Yeah, ladies and gentleman, that's me.
I spent most of my year as an ED resident, which hasn't been too bad to me in terms of working hours, as you're typically rostered for 76 hours a fortnight. Given the high intensity of the work, this is understandable... You wouldn't be able to function very well in a cardiac arrest if you've worked 140 hours a fortnight as you sometimes do as a specialty resident. Sleep deprivation results in your brain cells committing suicide and the last place you'd want to be working in with that kind of mental reserve is the Emergency Department.
ED has been fun. I've even taken up the Emergency Medicine Certificate this year because I've enjoyed it so much, and I wanted to get something out of it. Probably the only thing I would change about my year in ED is that the year has been mostly unsupervised, given that night shifts are only covered by 2 residents. There are no consultants on overnight and there are no ED registrars ever.
As an ED resident, I've had the opportunity to cover specialty wards after hours and overnight, which adds a bit of variety to the work. But again, you're pretty much the senior on-site. Don't get me wrong, I've loved the experience and I've gained plenty of new skills... I just feel like on the flip side, I've missed out on opportunities to learn from a mentor, which is really what being a junior medical officer is all about. To me, the lack of supervision is a pretty big deal... Especially at this stage of my career. Sure, I'm qualified to do the job... That doesn't mean that I wouldn't love the opportunity to learn from someone who's done the job for far longer than I have.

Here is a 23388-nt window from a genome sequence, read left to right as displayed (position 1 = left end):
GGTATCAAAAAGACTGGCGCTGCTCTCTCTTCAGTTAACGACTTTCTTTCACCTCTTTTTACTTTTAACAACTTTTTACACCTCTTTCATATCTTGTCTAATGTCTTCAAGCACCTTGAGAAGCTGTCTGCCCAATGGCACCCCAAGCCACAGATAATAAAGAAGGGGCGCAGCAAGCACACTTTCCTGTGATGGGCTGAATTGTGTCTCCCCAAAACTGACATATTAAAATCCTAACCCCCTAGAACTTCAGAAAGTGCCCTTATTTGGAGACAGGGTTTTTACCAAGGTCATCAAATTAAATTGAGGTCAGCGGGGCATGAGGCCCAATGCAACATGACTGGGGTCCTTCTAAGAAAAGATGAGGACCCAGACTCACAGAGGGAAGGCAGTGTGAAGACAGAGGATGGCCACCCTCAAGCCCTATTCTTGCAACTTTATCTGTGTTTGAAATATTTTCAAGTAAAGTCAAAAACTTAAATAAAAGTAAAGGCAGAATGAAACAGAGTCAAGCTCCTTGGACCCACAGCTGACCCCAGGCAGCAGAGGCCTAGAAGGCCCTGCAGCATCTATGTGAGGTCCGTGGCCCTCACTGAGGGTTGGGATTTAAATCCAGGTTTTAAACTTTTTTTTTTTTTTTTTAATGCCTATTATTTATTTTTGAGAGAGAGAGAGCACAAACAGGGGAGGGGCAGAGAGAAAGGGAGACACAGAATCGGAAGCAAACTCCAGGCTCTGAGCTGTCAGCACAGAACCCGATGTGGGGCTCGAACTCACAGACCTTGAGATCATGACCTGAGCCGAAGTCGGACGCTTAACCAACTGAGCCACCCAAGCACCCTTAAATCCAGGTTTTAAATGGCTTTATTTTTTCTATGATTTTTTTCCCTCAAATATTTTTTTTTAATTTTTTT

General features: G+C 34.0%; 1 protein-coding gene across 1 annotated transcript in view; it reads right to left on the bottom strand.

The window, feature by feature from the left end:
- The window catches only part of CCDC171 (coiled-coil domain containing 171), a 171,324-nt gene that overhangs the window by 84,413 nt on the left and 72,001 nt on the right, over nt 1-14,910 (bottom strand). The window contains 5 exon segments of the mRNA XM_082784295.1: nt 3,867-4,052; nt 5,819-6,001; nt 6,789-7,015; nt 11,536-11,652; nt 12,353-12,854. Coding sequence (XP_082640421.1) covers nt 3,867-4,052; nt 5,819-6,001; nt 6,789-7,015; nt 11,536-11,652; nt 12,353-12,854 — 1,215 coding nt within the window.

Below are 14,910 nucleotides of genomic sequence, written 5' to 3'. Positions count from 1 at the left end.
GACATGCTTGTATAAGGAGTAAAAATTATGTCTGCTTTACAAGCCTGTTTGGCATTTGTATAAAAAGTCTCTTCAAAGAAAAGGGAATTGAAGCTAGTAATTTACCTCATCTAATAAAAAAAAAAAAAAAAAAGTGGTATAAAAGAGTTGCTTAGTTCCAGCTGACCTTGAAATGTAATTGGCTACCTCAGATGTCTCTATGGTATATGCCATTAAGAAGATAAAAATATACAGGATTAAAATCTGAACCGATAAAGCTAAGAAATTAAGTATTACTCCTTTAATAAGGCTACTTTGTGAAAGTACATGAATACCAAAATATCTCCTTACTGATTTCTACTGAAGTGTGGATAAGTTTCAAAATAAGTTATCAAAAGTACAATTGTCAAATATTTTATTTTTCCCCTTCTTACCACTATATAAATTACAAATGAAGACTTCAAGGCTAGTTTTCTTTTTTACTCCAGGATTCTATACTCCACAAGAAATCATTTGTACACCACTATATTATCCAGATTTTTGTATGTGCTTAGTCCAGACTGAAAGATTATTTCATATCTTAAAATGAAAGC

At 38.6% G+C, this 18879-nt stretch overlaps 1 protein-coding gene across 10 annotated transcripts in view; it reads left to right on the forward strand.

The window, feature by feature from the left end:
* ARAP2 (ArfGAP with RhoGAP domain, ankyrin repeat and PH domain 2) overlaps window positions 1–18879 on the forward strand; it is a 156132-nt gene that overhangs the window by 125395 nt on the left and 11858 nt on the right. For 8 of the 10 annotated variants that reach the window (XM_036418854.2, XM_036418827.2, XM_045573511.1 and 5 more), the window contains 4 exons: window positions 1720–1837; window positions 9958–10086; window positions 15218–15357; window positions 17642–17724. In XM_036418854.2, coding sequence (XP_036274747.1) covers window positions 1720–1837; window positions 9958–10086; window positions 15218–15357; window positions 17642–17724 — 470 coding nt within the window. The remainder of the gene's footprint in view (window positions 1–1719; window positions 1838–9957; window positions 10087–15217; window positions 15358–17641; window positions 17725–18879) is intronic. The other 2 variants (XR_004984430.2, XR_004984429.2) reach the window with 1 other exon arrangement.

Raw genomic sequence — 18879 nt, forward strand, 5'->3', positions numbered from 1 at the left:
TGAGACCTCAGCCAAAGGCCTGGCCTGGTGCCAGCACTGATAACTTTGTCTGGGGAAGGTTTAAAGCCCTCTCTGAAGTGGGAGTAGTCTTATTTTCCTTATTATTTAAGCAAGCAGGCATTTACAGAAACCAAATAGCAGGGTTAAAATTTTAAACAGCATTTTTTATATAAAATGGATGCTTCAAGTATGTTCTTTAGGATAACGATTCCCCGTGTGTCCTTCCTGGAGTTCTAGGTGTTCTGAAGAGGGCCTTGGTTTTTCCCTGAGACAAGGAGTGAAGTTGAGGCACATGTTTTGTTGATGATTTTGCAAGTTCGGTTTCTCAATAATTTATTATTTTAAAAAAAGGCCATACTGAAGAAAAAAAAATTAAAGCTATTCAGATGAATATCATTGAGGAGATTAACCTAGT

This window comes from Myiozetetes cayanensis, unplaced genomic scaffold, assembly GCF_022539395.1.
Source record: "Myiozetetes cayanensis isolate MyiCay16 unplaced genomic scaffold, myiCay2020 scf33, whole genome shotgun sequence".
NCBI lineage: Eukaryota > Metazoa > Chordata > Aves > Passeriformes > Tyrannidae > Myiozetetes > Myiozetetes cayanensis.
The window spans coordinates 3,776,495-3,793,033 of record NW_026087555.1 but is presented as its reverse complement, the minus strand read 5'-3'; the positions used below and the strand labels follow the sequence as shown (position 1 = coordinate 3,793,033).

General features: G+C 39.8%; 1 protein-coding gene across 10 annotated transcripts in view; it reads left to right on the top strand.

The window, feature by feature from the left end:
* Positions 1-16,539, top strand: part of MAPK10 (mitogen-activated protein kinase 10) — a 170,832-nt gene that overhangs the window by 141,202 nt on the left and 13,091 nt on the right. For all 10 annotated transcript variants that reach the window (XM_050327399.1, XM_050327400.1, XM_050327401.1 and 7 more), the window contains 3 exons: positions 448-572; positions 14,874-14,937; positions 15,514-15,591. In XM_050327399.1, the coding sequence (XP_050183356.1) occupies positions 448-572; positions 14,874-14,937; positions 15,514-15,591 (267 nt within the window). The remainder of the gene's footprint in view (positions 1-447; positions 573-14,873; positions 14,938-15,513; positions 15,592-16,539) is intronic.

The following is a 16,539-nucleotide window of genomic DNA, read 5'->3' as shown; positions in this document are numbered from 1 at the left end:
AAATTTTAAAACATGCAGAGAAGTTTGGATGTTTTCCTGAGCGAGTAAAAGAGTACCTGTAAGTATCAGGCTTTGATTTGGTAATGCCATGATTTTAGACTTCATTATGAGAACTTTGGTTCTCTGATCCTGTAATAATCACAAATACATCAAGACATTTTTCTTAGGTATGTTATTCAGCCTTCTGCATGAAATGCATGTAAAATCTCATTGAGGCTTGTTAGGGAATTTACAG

My last month at the hospital involves me working as both the Hospital Redesign HMO (a position I've held for most of 2014) while working full time as the Paediatric Resident. As expected, Paediatrics has been fun. There's been a lot of learning and mentoring opportunities, as the treating team consists of just me and the 4 rotating Paediatricians. As we do not have Paediatric Registrars, I'm pretty much performing that role... Except I'm paid as a junior medical officer. There have been plenty of opportunities for procedures and I've even gone to doing the last few unsupervised as my skill and confidence have grown.
As much as I love the work, the days are long and fairly busy. It takes a lot out of you. I've been rostered for seven 14-hour days a fortnight, which include cover shifts where I'm also responsible for the O&G and Psychiatry wards as well, including admissions and discharges. I was on the phone with one of the Paediatric Infectious Disease Consultant in a metropolitan hospital a couple of weeks ago and at the end of the discussion she asked, "I've spoken to you quite a few times this week... What are you still doing in the hospital at this hour of day on a weekend?" After I explained what my rostered fortnight to her looked like, she exclaimed in disgust, "That is just ghastly!"
Indeed, it is... But, hey... Somebody has to do it.
It certainly didn't help that all the other residents decided to take their annual leave all at the same time, followed by a couple of them being off sick. When it came down to it, there were so few of us left that we needed to take on extra shifts but even then, everyone agreed that I have the worst roster by far. I really does feel like I'm residing in the hospital. The good of it is that it's great for experiential learning, the bad of it is that I'm exhausted... And that's not very conducive to learning.
However, I'm on the home stretch. I've done the hard yards and I'm almost at the finish line. After today, it's just one more day and I'll be done. So that's what I keep telling myself.
Just one more day... And then I'll get my rest.